The providers at Dermatology & Skin Cancer Surgery Center are experts in the management and removal of moles. They work with patients as they come to our dermatology offices for routine mole checks. Moles are a common condition of the skin and can develop anywhere on the body, appearing either alone or in clusters. For most, they usually appear in early childhood or at least by age 30. Moles are growths on the skin that are usually small spots, black or brown in color, that result from groups of pigmented cells. While some moles look at a mole as a sign of beauty, some moles can be bothersome, especially if a large collection of them exist on the skin. By adulthood, it’s normal to have anywhere from 10 to 40 moles. Most moles are harmless, but some can develop into cancer. It is important to make a mole check appointment, especially if you notice new mole growths, or if one begins to change in size or shape, itches or bleeds.
Whether you have moles that are bothersome, unattractive or unusual in appearance that could point to a sign of skin cancer, it is time to contact our office of specially-trained professionals to find out your treatment options. Our office specializes in treating a wide variety of moles from those that are benign to cancerous. If we find any moles to be cancerous, we can treat you from the initial consultation to choosing the right procedure to post-op care. We are committed to providing you with the level of care that you require and deserve.
Symptoms of Moles
A typical mole is a brown spot found virtually anywhere on the body, including the fingers, toes, scalp, and even under the fingernails. The most common areas for most to have moles are on the trunk or on the back of an individual. Moles can take on various sizes and shapes, and range in color from black, tan, pink, blue or red. In general, moles are about 6 mm or ¼ of an inch in diameter. While most moles are benign, some can be diagnosed as dysplastic, which means it is an active mole and is changing. This change may result in no visible difference in size, shape, or color, or it could turn into a cancerous growth.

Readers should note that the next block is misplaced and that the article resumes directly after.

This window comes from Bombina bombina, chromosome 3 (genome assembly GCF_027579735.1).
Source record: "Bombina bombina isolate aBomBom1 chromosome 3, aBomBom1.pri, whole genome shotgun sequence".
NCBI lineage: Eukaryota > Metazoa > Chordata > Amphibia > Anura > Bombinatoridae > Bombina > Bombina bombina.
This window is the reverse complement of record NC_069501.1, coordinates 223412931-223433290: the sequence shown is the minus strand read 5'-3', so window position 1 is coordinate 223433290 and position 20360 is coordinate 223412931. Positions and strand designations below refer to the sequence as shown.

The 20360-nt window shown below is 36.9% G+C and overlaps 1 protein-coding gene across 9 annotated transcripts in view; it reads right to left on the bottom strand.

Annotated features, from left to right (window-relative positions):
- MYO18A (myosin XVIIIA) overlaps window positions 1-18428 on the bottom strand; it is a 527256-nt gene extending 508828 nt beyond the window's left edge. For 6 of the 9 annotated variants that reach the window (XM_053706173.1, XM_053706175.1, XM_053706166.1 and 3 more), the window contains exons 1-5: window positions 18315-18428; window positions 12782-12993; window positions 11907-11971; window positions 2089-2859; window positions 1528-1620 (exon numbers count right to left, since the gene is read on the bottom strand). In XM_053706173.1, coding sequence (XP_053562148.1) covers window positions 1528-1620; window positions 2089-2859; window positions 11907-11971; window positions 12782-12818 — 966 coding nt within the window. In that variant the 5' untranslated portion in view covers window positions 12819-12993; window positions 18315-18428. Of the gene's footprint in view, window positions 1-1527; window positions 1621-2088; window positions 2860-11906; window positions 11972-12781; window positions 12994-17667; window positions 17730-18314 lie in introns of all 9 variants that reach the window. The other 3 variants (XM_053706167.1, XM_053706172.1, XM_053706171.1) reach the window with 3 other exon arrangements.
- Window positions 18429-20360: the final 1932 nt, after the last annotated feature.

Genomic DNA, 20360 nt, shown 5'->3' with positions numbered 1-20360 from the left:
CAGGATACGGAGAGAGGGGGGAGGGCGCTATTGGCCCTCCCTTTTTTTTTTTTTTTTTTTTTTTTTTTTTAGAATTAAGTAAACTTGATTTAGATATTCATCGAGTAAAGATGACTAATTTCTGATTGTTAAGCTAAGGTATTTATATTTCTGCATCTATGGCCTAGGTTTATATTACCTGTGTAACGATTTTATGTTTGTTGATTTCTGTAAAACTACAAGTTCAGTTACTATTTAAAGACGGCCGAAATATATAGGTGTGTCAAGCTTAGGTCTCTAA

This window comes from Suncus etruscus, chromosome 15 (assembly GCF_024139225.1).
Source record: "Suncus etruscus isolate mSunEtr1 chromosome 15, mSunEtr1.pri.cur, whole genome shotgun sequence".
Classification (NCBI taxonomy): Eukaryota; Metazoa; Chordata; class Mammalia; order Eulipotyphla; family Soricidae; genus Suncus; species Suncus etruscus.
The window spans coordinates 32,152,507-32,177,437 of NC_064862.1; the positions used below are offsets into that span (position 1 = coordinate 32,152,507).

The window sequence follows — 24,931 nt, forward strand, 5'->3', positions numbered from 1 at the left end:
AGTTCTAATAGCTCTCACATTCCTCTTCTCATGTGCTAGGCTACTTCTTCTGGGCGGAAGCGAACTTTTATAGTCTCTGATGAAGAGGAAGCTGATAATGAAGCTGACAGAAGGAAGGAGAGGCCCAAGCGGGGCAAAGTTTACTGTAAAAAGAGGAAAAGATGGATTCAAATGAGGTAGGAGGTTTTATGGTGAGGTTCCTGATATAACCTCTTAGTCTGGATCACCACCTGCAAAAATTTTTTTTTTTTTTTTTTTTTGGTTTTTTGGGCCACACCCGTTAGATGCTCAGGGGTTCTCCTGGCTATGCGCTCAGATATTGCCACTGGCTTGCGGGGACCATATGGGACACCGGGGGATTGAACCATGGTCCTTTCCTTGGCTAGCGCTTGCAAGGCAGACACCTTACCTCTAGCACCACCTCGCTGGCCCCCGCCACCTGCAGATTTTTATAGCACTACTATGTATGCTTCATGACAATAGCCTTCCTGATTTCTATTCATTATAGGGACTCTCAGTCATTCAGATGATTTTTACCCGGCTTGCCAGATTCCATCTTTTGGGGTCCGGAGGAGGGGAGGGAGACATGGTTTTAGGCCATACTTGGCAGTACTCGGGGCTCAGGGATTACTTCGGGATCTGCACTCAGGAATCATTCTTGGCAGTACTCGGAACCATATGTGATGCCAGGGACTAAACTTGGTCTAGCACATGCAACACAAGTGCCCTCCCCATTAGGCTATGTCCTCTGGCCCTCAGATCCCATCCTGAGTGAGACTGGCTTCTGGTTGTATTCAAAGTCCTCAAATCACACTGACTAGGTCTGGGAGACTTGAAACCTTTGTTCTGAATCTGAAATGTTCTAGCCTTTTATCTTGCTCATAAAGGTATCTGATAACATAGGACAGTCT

Dermatologists recommend that patients watch for any changes to their moles and get mole checks on an annual basis. It is helpful to use the ABCDE test to remember what to look for to determine whether a mole could be cancerous. Moles could be cancerous if the following characteristics exhibit change:
- Asymmetrical: They are not even or equal in size.
- Borders: They have irregular or scalloped borders.
- Color: They begin to change color or have an uneven color.
- Diameter: They are larger than 6 mm in diameter.
- Evolves: They begin to evolve in color, shape, size or height.
Watch out for a mole that turns either partially or completely black. A patient should call our office immediately if the mole exhibits any of the ABCDE characteristics described above, or is painful, oozes, bleeds, burns, itches, or has appeared out of nowhere. If a person is over the age of 30 and has a mole regrow after it has been previous removed, this is also a warning sign.
How to treat Moles
Most moles do not warrant treatment, but a doctor may need to remove a mole if he/she determines one to be suspicious or cancerous or if a patient complains of discomfort, irritation or cosmetic issues. In surgical excision, the area around the mole will be numbed and then using a scalpel or similar device, the mole and some surrounding skin will be removed. The wound will then be closed with stitches. Sometimes, if the mole is surface-level, a surgical shave can be performed where the area is numbed and a small blade is used to cut all around and beneath the mole. Stitches are not required for this method.